16 cases over four zones
Russell also announced 16 new cases on Thursday, which break down in this way:
Moncton region, Zone 1, five cases:
two people 20 to 29
an individual 30 to 39
an individual 60 to 69
an individual 90 or over
Fredericton region, Zone 3, one case:
an individual 50 to 59
Edmundston region, Zone 4, nine cases:
two people 19 or under
an individual 20 to 29
an individual 30 to 39
two people 50 to 59
an individual 60 to 69
two people 70 to 79
Bathurst region, Zone 6, one case:
an individual 50 to 59
There are 256 active cases in New Brunswick, which has recorded 1,318 cases since the pandemic started. Since Wednesday, 24 people have recovered for a total of 1,043 recoveries. There have been 18 deaths.
Five patients are in hospital, and two are in intensive care. A total of 205,919 tests have been conducted, including 1,124 since Wednesday's report.
Zone 4 hits an unwanted milestone
As of Thursday, the Edmundston region, Zone 4, has surpassed the Moncton region, Zone 1, for having the most cases of any zone since the beginning of the pandemic.
The total case count for the Edmundston region is now 327, with the Moncton region just behind at 325 cases.
The Miramichi region, Zone 7, has had the fewest cases since the start of the pandemic, with just eight cases.
Confirmed case at daycare in Edmundston region
A positive case of COVID-19 has been confirmed at the Garderie Mélubulles in Edmundston, Public Health said Thursday.
Parents have been notified and the child-care centre will close for the next two days to allow contact tracing to be completed, the department said in a release.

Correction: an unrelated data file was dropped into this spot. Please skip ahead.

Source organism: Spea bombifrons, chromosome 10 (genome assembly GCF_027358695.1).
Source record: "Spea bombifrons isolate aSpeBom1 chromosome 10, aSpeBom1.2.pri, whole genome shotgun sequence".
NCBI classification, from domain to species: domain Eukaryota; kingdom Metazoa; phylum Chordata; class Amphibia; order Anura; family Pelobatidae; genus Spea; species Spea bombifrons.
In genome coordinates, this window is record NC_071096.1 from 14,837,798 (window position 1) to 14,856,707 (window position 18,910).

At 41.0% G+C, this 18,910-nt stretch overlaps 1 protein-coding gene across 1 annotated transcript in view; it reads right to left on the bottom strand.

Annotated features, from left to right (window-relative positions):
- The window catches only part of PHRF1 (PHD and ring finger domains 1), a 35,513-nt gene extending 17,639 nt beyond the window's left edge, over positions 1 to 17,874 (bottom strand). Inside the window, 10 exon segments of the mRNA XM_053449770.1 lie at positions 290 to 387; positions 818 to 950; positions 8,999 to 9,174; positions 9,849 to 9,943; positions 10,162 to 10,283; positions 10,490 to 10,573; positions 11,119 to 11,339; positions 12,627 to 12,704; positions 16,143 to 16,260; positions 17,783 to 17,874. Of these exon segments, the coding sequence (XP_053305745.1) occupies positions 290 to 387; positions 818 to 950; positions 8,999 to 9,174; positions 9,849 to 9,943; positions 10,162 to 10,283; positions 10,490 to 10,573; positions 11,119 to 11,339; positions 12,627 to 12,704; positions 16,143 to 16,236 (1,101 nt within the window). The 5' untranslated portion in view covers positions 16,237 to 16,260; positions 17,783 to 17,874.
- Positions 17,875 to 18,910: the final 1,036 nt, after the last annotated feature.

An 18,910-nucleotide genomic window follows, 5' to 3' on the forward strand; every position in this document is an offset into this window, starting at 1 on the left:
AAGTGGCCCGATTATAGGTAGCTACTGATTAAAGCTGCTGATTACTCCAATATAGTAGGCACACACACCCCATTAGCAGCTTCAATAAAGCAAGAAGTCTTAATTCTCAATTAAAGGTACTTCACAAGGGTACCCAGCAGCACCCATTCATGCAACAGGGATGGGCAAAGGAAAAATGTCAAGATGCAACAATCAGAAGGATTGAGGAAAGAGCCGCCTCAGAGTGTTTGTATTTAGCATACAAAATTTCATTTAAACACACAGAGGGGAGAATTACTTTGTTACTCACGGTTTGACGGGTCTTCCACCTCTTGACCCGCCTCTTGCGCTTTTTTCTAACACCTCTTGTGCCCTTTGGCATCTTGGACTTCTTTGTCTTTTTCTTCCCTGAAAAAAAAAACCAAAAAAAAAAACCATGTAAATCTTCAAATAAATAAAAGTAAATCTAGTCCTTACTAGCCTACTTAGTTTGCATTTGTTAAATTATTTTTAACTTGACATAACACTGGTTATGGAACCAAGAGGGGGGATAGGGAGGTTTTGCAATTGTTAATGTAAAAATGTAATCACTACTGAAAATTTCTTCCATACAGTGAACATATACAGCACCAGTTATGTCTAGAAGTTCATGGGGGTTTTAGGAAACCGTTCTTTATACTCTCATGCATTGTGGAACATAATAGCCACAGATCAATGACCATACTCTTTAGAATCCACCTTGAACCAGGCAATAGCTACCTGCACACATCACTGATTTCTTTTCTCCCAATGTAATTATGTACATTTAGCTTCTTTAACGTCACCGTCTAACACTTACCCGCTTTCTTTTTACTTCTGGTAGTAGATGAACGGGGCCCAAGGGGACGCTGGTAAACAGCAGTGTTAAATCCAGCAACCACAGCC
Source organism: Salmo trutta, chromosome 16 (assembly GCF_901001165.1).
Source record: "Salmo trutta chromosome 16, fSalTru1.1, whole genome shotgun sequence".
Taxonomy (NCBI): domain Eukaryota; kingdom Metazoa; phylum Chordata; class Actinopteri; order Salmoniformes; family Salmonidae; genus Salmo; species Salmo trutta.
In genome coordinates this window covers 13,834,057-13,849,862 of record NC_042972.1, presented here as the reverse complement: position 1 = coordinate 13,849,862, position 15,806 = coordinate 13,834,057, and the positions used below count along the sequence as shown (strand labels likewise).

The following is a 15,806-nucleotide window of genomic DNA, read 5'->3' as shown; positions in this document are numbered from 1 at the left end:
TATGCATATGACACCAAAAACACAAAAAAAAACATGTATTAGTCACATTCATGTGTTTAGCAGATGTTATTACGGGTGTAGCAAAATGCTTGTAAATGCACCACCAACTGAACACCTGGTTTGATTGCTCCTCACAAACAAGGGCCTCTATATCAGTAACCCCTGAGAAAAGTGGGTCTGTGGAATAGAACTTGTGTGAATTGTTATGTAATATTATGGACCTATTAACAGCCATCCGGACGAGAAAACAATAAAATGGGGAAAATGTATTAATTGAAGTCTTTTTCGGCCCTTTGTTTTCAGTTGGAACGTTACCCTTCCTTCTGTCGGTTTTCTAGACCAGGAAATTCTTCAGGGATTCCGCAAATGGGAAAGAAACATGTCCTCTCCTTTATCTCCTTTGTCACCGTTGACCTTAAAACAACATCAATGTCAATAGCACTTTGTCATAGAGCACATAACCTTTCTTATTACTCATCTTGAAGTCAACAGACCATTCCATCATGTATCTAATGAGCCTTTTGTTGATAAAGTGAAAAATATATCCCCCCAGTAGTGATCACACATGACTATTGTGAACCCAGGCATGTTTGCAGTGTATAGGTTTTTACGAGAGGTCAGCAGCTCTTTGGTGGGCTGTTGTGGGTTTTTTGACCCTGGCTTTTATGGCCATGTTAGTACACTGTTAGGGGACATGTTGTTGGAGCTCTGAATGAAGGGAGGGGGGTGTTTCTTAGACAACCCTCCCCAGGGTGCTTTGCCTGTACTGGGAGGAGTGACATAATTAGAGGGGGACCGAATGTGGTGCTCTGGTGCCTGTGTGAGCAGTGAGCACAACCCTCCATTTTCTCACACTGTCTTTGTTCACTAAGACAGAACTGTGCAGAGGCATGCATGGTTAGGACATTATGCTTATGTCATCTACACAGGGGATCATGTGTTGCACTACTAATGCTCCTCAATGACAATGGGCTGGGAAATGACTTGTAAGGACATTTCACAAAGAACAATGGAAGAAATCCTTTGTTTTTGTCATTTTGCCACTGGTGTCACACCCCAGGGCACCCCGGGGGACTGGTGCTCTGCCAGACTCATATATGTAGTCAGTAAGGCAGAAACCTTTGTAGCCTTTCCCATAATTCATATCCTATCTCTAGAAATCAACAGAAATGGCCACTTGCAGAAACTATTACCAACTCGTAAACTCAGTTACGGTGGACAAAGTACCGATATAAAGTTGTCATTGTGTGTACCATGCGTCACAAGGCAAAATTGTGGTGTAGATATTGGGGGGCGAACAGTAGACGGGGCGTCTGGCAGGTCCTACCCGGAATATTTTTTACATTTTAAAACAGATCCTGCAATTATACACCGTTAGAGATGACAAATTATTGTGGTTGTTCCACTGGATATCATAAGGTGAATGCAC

Cruise ship season cancelled for 2021
Cruise ship season has been put on ice for another year.
The federal government announced Thursday that it has banned cruise ships carrying 100 or more people from operating in Canadian waters until Feb. 28, 2022.
"With these prohibitions in place, public health authorities will be able to continue focusing on the most pressing issues, including the vaccine rollout and new COVID-19 variants," federal Transport Minister Omar Alghabra said in a news release.
"The Government of Canada continues to advise Canadian citizens and permanent residents to avoid all travel on cruise ships outside Canada until further notice."
Variant changing case count numbers
Those keeping a close eye on active case numbers in the Saint John region, Zone 2, may have noticed case counts go up on Wednesday, despite no new cases having been announced in the region during that time.
The discrepancy occurred when the regional medical officer of health changed two recent cases "back to active" because of the variant that was first detected in the U.K., explained Health Department spokesperson Bruce Macfarlane.
"This will allow for further followup from Public Health," Macfarlane wrote in an emailed response to the question.
Public exposure notification for Zone 3
Public Health has issued the following exposure notification for the Fredericton region, Zone 3:
Carrington & Company, the gift shop at the Delta hotel at 225 Woodstock Rd., Fredericton, on Jan. 29 from 10 a.m. to 5 p.m. and on Feb. 1 from 11:30 a.m. to 5 p.m.
What to do if you have a symptom
People concerned they might have COVID-19 symptoms can take a self-assessment test online.
Public Health says symptoms shown by people with COVID-19 have included:
A fever above 38 C.
A new cough or worsening chronic cough.
New onset of fatigue, muscle pain, diarrhea, loss of sense of taste or smell.
In children, symptoms have also included purple markings on the fingers and toes.
People with one of those symptoms should:
Stay at home.
Call Tele-Care 811 or their doctor.
Describe symptoms and travel history.